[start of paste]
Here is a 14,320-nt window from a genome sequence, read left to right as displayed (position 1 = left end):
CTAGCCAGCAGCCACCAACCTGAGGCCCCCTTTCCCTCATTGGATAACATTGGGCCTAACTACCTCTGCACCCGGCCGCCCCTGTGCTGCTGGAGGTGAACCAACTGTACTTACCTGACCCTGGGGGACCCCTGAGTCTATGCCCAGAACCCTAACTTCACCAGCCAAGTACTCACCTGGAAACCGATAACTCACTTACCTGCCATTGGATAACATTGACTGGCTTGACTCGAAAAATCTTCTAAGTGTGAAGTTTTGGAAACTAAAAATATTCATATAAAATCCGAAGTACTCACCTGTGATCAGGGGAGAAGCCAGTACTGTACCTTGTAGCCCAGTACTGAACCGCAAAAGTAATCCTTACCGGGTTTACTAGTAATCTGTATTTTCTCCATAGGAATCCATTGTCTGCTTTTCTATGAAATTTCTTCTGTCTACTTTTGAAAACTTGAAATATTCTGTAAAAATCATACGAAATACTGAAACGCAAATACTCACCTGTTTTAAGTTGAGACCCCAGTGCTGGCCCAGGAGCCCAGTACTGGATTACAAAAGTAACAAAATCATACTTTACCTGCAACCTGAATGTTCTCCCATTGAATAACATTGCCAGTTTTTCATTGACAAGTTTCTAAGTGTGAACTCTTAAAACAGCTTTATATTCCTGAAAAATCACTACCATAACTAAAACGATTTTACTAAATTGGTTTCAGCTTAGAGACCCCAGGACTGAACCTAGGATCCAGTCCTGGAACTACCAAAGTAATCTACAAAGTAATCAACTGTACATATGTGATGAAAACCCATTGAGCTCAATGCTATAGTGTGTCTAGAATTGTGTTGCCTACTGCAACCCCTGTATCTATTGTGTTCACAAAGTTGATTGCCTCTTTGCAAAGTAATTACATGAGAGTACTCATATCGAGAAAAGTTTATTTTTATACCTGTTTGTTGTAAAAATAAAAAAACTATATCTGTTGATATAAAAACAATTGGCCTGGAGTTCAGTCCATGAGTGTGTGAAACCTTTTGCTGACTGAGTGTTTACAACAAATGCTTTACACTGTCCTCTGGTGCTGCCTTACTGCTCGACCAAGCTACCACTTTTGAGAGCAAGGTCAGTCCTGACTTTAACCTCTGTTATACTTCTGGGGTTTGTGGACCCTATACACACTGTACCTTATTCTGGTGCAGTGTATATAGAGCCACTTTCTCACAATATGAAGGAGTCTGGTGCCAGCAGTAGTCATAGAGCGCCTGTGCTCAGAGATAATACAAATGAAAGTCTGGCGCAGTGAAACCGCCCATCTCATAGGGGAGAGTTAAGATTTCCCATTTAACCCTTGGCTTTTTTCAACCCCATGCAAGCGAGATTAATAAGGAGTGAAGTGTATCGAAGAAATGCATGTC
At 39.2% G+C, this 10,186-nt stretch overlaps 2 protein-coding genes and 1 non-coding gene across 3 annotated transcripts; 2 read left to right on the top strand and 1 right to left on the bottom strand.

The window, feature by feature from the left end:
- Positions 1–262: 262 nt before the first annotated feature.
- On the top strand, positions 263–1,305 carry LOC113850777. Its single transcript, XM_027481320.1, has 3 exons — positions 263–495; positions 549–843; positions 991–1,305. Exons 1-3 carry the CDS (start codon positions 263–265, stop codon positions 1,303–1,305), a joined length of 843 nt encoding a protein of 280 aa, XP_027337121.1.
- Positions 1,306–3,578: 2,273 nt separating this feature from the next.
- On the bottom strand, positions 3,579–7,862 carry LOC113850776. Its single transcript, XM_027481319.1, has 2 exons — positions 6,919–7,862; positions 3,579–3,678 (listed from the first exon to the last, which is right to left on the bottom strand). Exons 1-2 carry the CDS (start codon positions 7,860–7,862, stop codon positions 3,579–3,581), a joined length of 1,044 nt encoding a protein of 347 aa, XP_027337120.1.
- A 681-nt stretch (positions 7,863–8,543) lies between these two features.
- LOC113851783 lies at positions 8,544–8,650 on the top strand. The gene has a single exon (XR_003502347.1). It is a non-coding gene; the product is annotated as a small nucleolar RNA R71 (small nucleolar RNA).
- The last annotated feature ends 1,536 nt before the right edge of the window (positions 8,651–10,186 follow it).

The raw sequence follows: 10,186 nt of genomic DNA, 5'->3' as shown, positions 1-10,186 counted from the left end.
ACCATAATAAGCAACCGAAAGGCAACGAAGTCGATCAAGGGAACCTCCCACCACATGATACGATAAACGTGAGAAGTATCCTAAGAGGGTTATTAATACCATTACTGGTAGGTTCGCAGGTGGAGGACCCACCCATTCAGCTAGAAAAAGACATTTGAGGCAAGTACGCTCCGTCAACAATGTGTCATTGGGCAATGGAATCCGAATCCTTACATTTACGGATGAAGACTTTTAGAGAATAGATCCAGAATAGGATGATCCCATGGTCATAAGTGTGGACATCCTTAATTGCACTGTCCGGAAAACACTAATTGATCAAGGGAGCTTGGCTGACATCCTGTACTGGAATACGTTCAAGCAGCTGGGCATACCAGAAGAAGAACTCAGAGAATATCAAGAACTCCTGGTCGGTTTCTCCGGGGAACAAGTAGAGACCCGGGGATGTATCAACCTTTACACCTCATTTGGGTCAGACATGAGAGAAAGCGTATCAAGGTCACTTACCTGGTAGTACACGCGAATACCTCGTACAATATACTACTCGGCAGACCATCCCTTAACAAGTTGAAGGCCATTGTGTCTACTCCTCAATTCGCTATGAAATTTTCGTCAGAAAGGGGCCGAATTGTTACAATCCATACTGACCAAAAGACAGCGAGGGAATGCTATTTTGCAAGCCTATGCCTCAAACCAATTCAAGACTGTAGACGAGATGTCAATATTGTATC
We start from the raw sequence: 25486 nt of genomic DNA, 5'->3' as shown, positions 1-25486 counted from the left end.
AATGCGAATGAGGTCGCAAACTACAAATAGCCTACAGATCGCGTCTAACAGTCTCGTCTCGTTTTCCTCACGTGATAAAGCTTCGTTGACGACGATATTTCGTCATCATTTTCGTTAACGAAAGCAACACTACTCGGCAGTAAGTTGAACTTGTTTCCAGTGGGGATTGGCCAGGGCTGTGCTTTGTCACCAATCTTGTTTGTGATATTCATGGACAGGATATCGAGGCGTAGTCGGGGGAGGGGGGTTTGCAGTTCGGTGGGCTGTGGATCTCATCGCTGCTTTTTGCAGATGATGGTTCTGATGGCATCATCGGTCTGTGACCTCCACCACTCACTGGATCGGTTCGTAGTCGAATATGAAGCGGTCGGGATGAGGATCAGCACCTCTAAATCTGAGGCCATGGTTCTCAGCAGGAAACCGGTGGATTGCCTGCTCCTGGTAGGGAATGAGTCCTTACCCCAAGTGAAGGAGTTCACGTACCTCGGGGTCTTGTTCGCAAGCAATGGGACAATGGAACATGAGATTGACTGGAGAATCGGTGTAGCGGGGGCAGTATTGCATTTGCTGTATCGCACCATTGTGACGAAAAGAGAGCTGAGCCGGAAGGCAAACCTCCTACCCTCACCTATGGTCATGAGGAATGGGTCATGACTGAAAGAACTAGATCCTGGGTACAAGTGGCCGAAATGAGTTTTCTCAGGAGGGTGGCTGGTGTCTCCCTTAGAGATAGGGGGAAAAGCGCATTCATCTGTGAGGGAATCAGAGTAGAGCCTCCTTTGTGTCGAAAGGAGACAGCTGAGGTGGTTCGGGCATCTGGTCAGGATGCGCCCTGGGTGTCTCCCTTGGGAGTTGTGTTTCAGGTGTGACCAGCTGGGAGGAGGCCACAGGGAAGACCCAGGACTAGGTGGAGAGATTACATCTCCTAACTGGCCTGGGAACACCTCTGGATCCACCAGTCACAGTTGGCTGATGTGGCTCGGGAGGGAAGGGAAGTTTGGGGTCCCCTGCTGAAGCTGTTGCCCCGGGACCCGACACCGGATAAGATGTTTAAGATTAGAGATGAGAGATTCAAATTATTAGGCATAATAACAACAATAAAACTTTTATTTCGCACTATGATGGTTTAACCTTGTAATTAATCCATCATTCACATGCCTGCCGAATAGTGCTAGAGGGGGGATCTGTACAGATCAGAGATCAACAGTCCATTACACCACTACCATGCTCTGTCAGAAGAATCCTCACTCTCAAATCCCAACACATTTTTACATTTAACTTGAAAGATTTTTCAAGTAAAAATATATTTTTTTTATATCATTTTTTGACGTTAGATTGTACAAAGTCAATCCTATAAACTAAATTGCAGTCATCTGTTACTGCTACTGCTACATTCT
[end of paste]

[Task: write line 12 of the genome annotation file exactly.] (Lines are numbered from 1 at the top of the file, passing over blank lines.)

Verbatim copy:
The raw sequence follows: 10,186 nt of genomic DNA, 5'->3' as shown, positions 1-10,186 counted from the left end.